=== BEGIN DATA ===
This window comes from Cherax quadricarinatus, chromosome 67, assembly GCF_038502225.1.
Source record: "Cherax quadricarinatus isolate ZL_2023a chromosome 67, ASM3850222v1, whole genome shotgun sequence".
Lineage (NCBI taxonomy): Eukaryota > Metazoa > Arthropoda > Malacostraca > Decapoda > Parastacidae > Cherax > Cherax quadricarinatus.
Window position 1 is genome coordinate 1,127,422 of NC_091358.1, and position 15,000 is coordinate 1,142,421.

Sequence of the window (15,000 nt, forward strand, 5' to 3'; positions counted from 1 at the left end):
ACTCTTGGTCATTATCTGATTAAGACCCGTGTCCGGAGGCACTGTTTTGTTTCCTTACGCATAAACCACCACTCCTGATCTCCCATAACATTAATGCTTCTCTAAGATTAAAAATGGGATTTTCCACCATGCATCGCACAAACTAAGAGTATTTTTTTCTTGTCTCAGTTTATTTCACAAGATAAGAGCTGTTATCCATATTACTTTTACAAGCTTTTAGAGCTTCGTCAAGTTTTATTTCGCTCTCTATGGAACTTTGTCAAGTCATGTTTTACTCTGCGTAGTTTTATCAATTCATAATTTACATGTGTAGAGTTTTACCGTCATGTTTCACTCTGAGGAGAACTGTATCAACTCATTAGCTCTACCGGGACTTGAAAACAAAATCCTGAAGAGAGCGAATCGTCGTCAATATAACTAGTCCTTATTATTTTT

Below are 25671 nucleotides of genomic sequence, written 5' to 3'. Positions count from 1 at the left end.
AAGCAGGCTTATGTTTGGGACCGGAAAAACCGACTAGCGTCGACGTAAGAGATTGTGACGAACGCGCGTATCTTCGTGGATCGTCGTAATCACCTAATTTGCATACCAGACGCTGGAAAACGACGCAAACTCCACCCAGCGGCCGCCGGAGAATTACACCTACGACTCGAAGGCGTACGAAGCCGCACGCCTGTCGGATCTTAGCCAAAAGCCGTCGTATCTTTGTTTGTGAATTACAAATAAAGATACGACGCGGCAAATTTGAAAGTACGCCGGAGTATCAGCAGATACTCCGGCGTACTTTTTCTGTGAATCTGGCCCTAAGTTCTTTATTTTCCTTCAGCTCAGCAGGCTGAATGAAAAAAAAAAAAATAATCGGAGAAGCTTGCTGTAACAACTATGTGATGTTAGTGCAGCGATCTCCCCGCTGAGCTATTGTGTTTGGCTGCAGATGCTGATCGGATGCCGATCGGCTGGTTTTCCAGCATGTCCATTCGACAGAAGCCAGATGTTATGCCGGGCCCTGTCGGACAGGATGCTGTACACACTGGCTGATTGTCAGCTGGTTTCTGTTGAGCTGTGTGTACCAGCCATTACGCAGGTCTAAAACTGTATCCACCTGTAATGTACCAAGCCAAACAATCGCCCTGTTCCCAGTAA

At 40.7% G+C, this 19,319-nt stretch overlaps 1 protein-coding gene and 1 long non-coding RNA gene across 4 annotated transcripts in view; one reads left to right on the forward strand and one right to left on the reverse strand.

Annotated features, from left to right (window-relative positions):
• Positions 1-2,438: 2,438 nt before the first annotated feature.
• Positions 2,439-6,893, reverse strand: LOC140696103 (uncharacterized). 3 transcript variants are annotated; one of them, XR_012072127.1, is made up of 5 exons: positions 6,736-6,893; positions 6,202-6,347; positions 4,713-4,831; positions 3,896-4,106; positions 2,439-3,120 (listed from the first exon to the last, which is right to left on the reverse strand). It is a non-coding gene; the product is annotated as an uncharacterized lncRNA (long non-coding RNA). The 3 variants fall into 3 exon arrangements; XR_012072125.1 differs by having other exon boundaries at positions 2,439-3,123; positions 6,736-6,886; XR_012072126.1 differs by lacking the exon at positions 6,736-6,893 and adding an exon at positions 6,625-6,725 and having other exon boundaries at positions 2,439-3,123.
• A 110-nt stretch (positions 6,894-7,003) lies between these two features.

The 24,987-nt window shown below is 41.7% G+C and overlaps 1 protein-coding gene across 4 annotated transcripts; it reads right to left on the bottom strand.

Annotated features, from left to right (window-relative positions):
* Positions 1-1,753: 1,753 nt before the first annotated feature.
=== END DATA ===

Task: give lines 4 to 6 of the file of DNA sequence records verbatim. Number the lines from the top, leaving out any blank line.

Window position 1 is genome coordinate 1,127,422 of NC_091358.1, and position 15,000 is coordinate 1,142,421.

Sequence of the window (15,000 nt, forward strand, 5' to 3'; positions counted from 1 at the left end):
ACTCTTGGTCATTATCTGATTAAGACCCGTGTCCGGAGGCACTGTTTTGTTTCCTTACGCATAAACCACCACTCCTGATCTCCCATAACATTAATGCTTCTCTAAGATTAAAAATGGGATTTTCCACCATGCATCGCACAAACTAAGAGTATTTTTTTCTTGTCTCAGTTTATTTCACAAGATAAGAGCTGTTATCCATATTACTTTTACAAGCTTTTAGAGCTTCGTCAAGTTTTATTTCGCTCTCTATGGAACTTTGTCAAGTCATGTTTTACTCTGCGTAGTTTTATCAATTCATAATTTACATGTGTAGAGTTTTACCGTCATGTTTCACTCTGAGGAGAACTGTATCAACTCATTAGCTCTACCGGGACTTGAAAACAAAATCCTGAAGAGAGCGAATCGTCGTCAATATAACTAGTCCTTATTATTTTT